All 12 of us who have signed up for a five-day “Invigorate & Enrich” wellness adventure at Aro-Ha, New Zealand’s newest health retreat, have different goals or expectations. And with a torn cartilage in one knee and a general dislike for yoga, it is with some degree of trepidation that I arrive at the low-slung wooden complex that nestles into the rugged foothills of the Southern Alps overlooking Lake Wakatipu, a 40km scenic drive from Queenstown.
This purpose-built NZD 30m facility is the brainchild of former hedge fund manager Chris Madison and business partner Damian Chaparro, who met ten years ago at The Ashram in Calabasas, California. Workaholic Madison had been persuaded by his best friend to go to the acclaimed retreat to get some balance back into his life. Reluctantly, he went and quickly connected with Chaparro, a retreat leader there. Madison enrolled nine more times (both in California and at the retreat’s sister property in Mallorca), and saw it as “life-changing”. He explains: “I found the benefits so profound that it inspired me to create a ‘next generation’ retreat centre expanding, on the transformative wellness programming with the added pillars of permaculture and sustainability.”
At Aro-Ha, they have finessed the retreat concept to create unique all- inclusive five- and seven- day wellness adventure programmes based on yoga, long daily hikes, core strength training, meditation, therapeutic massage and detoxifying vegetarian cuisine. “There seem to be points in people’s lives where shift is necessary, and this is a place that fosters transformative experiences,” adds Chaparro of his brainchild, which sits within eyeshot of Aotearoa’s peaks.
While I’m a tad older than their profiled potential guest (70% female, around 40 years old), I’m ready to kick-start my lifestyle with new energy and a promised “life-altering glow”. The daily programme is anything but pampering: predawn wake-up calls, sunrise vinyasa flow yoga practice, breakfast – just a detoxifying “green juice” on day one – followed by a 10-16km sub-alpine hike into the surrounding mountainous countryside and back to base for lunch.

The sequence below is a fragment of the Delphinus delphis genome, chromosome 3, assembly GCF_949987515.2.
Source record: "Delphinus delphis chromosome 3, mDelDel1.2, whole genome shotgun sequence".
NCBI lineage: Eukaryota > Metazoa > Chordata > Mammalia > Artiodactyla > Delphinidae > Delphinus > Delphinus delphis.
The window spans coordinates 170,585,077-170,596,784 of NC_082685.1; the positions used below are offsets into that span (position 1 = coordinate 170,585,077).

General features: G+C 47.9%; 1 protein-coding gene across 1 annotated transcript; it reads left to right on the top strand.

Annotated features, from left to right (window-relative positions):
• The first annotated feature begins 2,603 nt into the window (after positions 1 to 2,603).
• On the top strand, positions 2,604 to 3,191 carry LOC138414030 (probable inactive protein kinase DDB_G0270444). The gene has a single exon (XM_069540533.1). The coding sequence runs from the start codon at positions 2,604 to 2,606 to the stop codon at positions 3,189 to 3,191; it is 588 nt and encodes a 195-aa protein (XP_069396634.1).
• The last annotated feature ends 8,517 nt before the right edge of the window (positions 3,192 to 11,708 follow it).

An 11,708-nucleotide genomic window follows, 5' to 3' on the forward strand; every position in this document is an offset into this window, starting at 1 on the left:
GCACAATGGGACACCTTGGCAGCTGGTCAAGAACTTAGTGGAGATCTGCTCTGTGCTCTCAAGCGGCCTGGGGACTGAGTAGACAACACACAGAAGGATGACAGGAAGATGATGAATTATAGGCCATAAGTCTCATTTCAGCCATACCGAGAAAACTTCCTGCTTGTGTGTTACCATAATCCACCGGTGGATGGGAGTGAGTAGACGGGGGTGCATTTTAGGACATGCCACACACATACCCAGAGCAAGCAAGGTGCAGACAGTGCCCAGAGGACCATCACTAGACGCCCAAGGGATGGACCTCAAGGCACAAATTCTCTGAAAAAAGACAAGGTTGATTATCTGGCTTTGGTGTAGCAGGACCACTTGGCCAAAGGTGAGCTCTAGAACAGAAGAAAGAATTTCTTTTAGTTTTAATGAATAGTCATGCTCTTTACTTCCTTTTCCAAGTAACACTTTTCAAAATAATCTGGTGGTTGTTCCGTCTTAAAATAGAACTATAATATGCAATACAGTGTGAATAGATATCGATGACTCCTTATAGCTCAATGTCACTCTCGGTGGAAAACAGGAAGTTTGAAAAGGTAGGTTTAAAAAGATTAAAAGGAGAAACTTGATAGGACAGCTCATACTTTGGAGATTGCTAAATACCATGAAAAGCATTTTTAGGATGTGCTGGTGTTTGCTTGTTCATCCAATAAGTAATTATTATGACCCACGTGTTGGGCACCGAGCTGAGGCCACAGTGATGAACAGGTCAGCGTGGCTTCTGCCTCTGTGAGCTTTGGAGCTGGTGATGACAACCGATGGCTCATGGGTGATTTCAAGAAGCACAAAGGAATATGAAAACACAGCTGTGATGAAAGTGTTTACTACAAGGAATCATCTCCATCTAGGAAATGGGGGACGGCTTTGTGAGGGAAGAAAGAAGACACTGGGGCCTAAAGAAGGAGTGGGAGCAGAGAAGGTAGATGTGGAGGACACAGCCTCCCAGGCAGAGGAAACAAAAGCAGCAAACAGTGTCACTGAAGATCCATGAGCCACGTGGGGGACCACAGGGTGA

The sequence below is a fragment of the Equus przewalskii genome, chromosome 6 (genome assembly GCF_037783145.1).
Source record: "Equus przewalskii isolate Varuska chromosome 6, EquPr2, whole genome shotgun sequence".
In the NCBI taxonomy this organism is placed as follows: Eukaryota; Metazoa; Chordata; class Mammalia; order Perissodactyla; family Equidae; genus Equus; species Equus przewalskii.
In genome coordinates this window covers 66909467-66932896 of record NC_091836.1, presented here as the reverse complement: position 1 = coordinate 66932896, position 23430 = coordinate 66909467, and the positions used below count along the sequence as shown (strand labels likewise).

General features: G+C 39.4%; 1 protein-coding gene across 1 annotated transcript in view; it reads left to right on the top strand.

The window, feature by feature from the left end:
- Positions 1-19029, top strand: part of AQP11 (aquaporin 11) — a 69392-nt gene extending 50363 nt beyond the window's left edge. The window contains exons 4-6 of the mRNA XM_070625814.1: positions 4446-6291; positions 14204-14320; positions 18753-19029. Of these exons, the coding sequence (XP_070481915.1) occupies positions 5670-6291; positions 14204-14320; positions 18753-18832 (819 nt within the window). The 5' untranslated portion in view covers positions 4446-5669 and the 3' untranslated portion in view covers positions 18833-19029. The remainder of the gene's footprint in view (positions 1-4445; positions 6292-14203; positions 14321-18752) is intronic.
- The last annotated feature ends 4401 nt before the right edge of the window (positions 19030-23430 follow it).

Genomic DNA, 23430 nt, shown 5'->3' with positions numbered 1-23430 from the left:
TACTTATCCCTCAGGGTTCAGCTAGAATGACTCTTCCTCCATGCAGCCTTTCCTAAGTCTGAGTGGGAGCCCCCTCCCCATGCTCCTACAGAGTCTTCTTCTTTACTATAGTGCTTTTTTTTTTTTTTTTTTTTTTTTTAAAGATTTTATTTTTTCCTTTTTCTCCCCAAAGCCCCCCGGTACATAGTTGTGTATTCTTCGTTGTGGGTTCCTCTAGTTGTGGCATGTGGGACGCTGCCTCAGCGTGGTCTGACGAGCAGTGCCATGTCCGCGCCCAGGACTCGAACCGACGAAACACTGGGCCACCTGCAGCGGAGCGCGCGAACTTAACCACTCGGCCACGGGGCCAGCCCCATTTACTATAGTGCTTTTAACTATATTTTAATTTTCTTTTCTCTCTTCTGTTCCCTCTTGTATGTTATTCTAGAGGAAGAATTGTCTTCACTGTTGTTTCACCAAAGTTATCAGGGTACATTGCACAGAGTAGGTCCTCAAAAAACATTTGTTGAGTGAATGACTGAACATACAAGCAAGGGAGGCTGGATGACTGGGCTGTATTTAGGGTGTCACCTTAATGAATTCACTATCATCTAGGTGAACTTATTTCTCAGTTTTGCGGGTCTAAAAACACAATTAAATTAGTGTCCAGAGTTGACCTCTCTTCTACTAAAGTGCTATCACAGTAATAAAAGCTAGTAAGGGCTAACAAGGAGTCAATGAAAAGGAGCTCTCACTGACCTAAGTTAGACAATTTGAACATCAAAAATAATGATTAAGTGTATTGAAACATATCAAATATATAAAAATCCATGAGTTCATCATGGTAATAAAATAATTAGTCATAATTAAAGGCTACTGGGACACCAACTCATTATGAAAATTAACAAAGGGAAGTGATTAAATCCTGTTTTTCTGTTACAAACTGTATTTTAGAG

Afternoons are a little more gentle with down time, welcome massages to soothe aching bodies, and an array of activities – perhaps a cooking class, an introduction to permaculture or insight into the sustainability practices of the retreat (high-efficiency Passive House design techniques, recycled water and the first distributed hydronic solar- thermal heating scheme in the country). Evenings follow with restorative yoga, dinner and occasional talks by guest educators.
Unlike some holistic retreats, meals here are wonderfully fulfilling, with mouthwatering dishes inspired by Mediterranean, Asian and Moroccan flavours and created by Brazilian-born wholefoods chef Rani Silva, who works in tandem with Los Angeles-based Suzie Bohannon, food consultant to The Ashram and author of No Sweeter than The Ripest Cherry. And while only micro-greens, herbs and a few heirloom tomatoes are currently harvested daily from the kitchen garden, farm manager Christina Lister anticipates that within two years some 90% of produce will come from their expansive farm that is planted with a wide variety of vegetables, berries and assorted fruit trees. “I’m particularly excited about growing quinoa – which should come on stream very soon,” she says.
We get to discover quite a bit of the area over the five-day programme, tramping alongside the glacial Rees River where overnight rain results in trickling waterfalls, hiking up the steep Bonnie Jean route with spectacular views over Glenorchy, and kayaking across the lake to the natural bird sanctuary of Pigeon Island. But it’s results we’re after, and on check- out we all admit feeling substantially better than when we arrived with bonus weight loss, better skintone, flexibility and a renewed love for yoga. Now all that’s left is to continue it once we’re back in the real world.
Date visited: April 2015